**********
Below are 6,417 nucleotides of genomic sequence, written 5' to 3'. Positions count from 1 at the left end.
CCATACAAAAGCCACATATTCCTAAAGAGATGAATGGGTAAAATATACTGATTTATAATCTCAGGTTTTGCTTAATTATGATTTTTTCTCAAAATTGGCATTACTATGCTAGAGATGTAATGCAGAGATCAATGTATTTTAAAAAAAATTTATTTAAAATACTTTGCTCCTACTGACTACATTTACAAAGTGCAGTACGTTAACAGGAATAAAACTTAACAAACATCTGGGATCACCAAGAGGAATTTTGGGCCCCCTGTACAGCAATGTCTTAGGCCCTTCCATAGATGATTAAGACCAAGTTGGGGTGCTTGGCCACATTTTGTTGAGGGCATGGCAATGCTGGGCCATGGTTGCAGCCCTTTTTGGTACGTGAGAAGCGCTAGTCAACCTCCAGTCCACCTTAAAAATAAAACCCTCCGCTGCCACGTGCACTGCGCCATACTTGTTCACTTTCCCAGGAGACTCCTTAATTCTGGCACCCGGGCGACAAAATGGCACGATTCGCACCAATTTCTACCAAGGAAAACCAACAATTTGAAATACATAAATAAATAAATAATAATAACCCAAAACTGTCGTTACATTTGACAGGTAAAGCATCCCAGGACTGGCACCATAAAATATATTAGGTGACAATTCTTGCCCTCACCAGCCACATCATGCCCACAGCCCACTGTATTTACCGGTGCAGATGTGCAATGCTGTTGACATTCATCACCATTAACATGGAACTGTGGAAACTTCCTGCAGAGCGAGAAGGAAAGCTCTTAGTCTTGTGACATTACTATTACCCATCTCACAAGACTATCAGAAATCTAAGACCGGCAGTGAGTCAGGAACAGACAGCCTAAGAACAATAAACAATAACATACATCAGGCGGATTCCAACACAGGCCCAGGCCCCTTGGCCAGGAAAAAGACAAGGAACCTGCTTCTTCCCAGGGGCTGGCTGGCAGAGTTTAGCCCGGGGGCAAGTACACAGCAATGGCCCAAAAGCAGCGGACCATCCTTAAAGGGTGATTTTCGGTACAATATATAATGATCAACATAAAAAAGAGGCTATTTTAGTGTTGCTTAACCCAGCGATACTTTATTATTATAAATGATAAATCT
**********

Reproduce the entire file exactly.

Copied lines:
Below are 6,417 nucleotides of genomic sequence, written 5' to 3'. Positions count from 1 at the left end.
CCATACAAAAGCCACATATTCCTAAAGAGATGAATGGGTAAAATATACTGATTTATAATCTCAGGTTTTGCTTAATTATGATTTTTTCTCAAAATTGGCATTACTATGCTAGAGATGTAATGCAGAGATCAATGTATTTTAAAAAAAATTTATTTAAAATACTTTGCTCCTACTGACTACATTTACAAAGTGCAGTACGTTAACAGGAATAAAACTTAACAAACATCTGGGATCACCAAGAGGAATTTTGGGCCCCCTGTACAGCAATGTCTTAGGCCCTTCCATAGATGATTAAGACCAAGTTGGGGTGCTTGGCCACATTTTGTTGAGGGCATGGCAATGCTGGGCCATGGTTGCAGCCCTTTTTGGTACGTGAGAAGCGCTAGTCAACCTCCAGTCCACCTTAAAAATAAAACCCTCCGCTGCCACGTGCACTGCGCCATACTTGTTCACTTTCCCAGGAGACTCCTTAATTCTGGCACCCGGGCGACAAAATGGCACGATTCGCACCAATTTCTACCAAGGAAAACCAACAATTTGAAATACATAAATAAATAAATAATAATAACCCAAAACTGTCGTTACATTTGACAGGTAAAGCATCCCAGGACTGGCACCATAAAATATATTAGGTGACAATTCTTGCCCTCACCAGCCACATCATGCCCACAGCCCACTGTATTTACCGGTGCAGATGTGCAATGCTGTTGACATTCATCACCATTAACATGGAACTGTGGAAACTTCCTGCAGAGCGAGAAGGAAAGCTCTTAGTCTTGTGACATTACTATTACCCATCTCACAAGACTATCAGAAATCTAAGACCGGCAGTGAGTCAGGAACAGACAGCCTAAGAACAATAAACAATAACATACATCAGGCGGATTCCAACACAGGCCCAGGCCCCTTGGCCAGGAAAAAGACAAGGAACCTGCTTCTTCCCAGGGGCTGGCTGGCAGAGTTTAGCCCGGGGGCAAGTACACAGCAATGGCCCAAAAGCAGCGGACCATCCTTAAAGGGTGATTTTCGGTACAATATATAATGATCAACATAAAAAAGAGGCTATTTTAGTGTTGCTTAACCCAGCGATACTTTATTATTATAAATGATAAATCT